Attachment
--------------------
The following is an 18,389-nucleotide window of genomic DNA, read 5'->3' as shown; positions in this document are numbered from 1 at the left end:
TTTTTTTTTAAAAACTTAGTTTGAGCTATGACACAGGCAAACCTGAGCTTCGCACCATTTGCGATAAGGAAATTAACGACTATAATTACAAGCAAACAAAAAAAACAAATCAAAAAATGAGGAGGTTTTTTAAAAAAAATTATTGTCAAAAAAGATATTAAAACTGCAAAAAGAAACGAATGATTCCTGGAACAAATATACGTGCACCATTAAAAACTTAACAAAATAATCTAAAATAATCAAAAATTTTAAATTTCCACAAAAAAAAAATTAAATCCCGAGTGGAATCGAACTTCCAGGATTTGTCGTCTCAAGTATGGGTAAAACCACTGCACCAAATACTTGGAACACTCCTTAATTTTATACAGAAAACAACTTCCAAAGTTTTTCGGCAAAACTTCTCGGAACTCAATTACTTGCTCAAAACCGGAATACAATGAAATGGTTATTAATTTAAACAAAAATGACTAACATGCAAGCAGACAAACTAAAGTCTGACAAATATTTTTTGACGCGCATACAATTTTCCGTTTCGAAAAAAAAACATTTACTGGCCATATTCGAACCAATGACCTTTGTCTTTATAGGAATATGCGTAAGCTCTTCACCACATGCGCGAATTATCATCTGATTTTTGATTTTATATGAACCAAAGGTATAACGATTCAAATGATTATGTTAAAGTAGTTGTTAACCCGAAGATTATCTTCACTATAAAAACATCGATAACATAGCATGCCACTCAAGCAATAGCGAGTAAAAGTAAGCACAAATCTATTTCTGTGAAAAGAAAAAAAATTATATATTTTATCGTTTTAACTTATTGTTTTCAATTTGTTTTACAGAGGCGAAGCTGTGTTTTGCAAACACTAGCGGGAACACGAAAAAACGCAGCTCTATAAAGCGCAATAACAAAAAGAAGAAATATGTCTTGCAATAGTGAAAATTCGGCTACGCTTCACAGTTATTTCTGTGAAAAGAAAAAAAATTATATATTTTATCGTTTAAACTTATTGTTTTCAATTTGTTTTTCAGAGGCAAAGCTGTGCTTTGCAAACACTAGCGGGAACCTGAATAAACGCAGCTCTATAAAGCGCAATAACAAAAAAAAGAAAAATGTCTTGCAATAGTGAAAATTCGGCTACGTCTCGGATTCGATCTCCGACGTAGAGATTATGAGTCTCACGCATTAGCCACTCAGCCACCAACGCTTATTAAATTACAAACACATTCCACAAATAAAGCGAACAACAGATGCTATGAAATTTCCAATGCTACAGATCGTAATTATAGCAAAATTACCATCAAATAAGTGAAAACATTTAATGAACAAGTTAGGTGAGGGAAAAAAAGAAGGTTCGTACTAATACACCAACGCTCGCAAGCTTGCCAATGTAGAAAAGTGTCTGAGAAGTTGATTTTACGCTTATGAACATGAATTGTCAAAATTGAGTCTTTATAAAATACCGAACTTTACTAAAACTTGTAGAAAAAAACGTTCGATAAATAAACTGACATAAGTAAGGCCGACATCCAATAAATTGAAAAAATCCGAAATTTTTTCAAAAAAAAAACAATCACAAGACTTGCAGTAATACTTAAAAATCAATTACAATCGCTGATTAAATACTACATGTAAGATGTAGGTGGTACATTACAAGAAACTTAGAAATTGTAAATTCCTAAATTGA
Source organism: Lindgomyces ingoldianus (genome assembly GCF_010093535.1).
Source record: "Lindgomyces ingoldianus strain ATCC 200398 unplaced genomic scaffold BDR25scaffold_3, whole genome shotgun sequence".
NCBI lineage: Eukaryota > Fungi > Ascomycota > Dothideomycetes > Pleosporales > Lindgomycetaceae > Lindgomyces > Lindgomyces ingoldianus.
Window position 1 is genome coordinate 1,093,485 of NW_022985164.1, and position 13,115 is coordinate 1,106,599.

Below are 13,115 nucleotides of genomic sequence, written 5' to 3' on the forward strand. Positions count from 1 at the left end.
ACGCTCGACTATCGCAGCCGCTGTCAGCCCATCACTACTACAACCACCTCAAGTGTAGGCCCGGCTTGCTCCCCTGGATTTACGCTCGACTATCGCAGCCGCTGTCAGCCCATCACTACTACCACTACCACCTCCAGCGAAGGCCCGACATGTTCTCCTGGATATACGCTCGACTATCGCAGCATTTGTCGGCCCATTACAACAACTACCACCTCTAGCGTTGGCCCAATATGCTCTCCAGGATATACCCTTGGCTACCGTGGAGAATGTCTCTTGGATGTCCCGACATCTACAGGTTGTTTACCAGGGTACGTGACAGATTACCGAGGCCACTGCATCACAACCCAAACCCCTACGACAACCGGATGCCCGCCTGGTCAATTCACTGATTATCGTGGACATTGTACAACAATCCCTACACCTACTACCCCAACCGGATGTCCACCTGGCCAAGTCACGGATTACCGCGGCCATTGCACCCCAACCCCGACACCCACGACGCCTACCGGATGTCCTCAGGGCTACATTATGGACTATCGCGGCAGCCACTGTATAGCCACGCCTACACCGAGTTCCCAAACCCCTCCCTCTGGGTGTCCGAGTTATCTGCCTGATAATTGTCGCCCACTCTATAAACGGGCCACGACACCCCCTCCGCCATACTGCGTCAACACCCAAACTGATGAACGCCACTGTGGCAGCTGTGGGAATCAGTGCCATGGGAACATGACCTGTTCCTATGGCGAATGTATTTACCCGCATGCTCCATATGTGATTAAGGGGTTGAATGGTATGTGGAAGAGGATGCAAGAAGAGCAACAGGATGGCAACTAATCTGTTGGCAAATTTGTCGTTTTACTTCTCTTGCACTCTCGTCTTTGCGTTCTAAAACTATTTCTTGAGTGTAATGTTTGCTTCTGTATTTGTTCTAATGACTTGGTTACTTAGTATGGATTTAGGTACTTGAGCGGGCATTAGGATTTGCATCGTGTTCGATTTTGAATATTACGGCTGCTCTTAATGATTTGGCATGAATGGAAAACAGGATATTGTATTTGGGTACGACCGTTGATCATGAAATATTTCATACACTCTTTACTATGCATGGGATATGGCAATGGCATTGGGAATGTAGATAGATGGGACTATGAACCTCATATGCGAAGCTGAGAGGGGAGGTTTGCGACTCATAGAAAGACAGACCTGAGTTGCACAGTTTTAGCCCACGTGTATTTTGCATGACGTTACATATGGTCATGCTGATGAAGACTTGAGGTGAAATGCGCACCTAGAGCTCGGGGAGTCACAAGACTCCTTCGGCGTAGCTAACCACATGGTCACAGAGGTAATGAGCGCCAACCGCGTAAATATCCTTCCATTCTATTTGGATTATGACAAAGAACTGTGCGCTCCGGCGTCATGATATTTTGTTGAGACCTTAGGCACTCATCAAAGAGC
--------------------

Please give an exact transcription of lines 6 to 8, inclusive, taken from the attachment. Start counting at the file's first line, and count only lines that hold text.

Window position 1 is genome coordinate 1,093,485 of NW_022985164.1, and position 13,115 is coordinate 1,106,599.

Below are 13,115 nucleotides of genomic sequence, written 5' to 3' on the forward strand. Positions count from 1 at the left end.
ACGCTCGACTATCGCAGCCGCTGTCAGCCCATCACTACTACAACCACCTCAAGTGTAGGCCCGGCTTGCTCCCCTGGATTTACGCTCGACTATCGCAGCCGCTGTCAGCCCATCACTACTACCACTACCACCTCCAGCGAAGGCCCGACATGTTCTCCTGGATATACGCTCGACTATCGCAGCATTTGTCGGCCCATTACAACAACTACCACCTCTAGCGTTGGCCCAATATGCTCTCCAGGATATACCCTTGGCTACCGTGGAGAATGTCTCTTGGATGTCCCGACATCTACAGGTTGTTTACCAGGGTACGTGACAGATTACCGAGGCCACTGCATCACAACCCAAACCCCTACGACAACCGGATGCCCGCCTGGTCAATTCACTGATTATCGTGGACATTGTACAACAATCCCTACACCTACTACCCCAACCGGATGTCCACCTGGCCAAGTCACGGATTACCGCGGCCATTGCACCCCAACCCCGACACCCACGACGCCTACCGGATGTCCTCAGGGCTACATTATGGACTATCGCGGCAGCCACTGTATAGCCACGCCTACACCGAGTTCCCAAACCCCTCCCTCTGGGTGTCCGAGTTATCTGCCTGATAATTGTCGCCCACTCTATAAACGGGCCACGACACCCCCTCCGCCATACTGCGTCAACACCCAAACTGATGAACGCCACTGTGGCAGCTGTGGGAATCAGTGCCATGGGAACATGACCTGTTCCTATGGCGAATGTATTTACCCGCATGCTCCATATGTGATTAAGGGGTTGAATGGTATGTGGAAGAGGATGCAAGAAGAGCAACAGGATGGCAACTAATCTGTTGGCAAATTTGTCGTTTTACTTCTCTTGCACTCTCGTCTTTGCGTTCTAAAACTATTTCTTGAGTGTAATGTTTGCTTCTGTATTTGTTCTAATGACTTGGTTACTTAGTATGGATTTAGGTACTTGAGCGGGCATTAGGATTTGCATCGTGTTCGATTTTGAATATTACGGCTGCTCTTAATGATTTGGCATGAATGGAAAACAGGATATTGTATTTGGGTACGACCGTTGATCATGAAATATTTCATACACTCTTTACTATGCATGGGATATGGCAATGGCATTGGGAATGTAGATAGATGGGACTATGAACCTCATATGCGAAGCTGAGAGGGGAGGTTTGCGACTCATAGAAAGACAGACCTGAGTTGCACAGTTTTAGCCCACGTGTATTTTGCATGACGTTACATATGGTCATGCTGATGAAGACTTGAGGTGAAATGCGCACCTAGAGCTCGGGGAGTCACAAGACTCCTTCGGCGTAGCTAACCACATGGTCACAGAGGTAATGAGCGCCAACCGCGTAAATATCCTTCCATTCTATTTGGATTATGACAAAGAACTGTGCGCTCCGGCGTCATGATATTTTGTTGAGACCTTAGGCACTCATCAAAGAGC